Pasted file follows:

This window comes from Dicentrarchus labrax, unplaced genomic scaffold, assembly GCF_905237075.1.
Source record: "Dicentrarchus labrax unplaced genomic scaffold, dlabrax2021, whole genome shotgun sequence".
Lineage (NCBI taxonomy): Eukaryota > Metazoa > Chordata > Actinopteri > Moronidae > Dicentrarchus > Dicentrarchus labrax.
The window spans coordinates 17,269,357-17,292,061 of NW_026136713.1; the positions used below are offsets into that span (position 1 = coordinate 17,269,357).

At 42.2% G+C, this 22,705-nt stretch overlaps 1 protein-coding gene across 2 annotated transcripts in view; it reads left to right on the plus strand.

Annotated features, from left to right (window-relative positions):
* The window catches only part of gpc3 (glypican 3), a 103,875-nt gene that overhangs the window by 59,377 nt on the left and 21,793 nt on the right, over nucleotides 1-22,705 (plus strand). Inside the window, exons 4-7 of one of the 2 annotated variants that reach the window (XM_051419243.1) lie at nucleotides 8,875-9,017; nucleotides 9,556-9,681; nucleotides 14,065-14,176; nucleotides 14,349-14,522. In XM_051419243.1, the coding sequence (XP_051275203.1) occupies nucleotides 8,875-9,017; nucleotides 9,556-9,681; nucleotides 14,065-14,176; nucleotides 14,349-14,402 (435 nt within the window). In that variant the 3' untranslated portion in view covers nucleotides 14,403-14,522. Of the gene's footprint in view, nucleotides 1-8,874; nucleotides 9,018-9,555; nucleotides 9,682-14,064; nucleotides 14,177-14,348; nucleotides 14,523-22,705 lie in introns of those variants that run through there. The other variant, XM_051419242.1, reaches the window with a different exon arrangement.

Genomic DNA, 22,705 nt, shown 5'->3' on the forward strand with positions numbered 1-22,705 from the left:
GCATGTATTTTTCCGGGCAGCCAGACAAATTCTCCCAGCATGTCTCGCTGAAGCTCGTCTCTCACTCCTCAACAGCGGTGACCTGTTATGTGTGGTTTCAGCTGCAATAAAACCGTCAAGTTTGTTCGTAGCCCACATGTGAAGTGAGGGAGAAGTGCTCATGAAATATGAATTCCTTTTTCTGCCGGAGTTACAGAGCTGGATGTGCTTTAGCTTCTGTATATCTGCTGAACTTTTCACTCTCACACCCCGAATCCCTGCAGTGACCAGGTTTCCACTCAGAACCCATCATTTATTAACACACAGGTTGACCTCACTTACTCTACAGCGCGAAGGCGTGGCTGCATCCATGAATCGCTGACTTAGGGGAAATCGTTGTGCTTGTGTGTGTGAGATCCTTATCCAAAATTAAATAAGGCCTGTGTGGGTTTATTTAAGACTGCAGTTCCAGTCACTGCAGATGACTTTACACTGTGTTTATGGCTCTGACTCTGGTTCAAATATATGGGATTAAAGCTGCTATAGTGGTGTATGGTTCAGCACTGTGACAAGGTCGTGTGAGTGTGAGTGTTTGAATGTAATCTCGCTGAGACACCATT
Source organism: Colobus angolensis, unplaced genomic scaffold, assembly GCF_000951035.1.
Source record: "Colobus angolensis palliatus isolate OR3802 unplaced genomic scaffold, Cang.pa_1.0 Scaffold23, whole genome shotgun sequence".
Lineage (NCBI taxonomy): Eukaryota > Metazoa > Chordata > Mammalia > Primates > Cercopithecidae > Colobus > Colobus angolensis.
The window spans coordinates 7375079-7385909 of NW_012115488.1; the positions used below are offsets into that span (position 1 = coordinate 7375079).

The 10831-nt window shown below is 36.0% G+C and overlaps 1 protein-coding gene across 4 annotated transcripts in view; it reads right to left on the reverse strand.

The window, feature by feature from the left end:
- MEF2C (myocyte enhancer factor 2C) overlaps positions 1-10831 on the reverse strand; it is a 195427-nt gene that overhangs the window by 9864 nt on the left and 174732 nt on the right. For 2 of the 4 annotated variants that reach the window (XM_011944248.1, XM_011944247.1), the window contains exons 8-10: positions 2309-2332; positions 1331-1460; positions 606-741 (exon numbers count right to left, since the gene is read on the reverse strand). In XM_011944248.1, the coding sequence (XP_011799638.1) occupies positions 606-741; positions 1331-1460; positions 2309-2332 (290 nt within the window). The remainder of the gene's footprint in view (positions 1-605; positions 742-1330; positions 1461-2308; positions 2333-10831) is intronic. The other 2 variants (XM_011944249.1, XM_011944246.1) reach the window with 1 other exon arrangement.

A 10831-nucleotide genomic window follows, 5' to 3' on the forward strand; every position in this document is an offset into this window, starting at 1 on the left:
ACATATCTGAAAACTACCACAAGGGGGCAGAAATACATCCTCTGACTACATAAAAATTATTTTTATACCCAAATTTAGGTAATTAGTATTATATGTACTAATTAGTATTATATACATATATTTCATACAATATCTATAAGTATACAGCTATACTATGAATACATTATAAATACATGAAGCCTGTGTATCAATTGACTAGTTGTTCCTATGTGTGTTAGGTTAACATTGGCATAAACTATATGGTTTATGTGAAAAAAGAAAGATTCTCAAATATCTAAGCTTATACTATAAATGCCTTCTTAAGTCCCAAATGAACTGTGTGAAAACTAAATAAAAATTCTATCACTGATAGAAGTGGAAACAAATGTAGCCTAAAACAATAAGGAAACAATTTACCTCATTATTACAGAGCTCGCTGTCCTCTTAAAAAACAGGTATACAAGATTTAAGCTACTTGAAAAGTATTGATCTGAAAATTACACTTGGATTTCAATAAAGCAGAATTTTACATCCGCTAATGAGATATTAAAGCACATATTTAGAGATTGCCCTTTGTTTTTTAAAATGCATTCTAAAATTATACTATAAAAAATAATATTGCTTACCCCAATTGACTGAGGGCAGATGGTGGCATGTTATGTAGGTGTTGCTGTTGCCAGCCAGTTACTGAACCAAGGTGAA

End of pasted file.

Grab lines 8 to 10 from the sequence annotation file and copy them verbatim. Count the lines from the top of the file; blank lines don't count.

Genomic DNA, 22,705 nt, shown 5'->3' on the forward strand with positions numbered 1-22,705 from the left:
GCATGTATTTTTCCGGGCAGCCAGACAAATTCTCCCAGCATGTCTCGCTGAAGCTCGTCTCTCACTCCTCAACAGCGGTGACCTGTTATGTGTGGTTTCAGCTGCAATAAAACCGTCAAGTTTGTTCGTAGCCCACATGTGAAGTGAGGGAGAAGTGCTCATGAAATATGAATTCCTTTTTCTGCCGGAGTTACAGAGCTGGATGTGCTTTAGCTTCTGTATATCTGCTGAACTTTTCACTCTCACACCCCGAATCCCTGCAGTGACCAGGTTTCCACTCAGAACCCATCATTTATTAACACACAGGTTGACCTCACTTACTCTACAGCGCGAAGGCGTGGCTGCATCCATGAATCGCTGACTTAGGGGAAATCGTTGTGCTTGTGTGTGTGAGATCCTTATCCAAAATTAAATAAGGCCTGTGTGGGTTTATTTAAGACTGCAGTTCCAGTCACTGCAGATGACTTTACACTGTGTTTATGGCTCTGACTCTGGTTCAAATATATGGGATTAAAGCTGCTATAGTGGTGTATGGTTCAGCACTGTGACAAGGTCGTGTGAGTGTGAGTGTTTGAATGTAATCTCGCTGAGACACCATT
Source organism: Colobus angolensis, unplaced genomic scaffold, assembly GCF_000951035.1.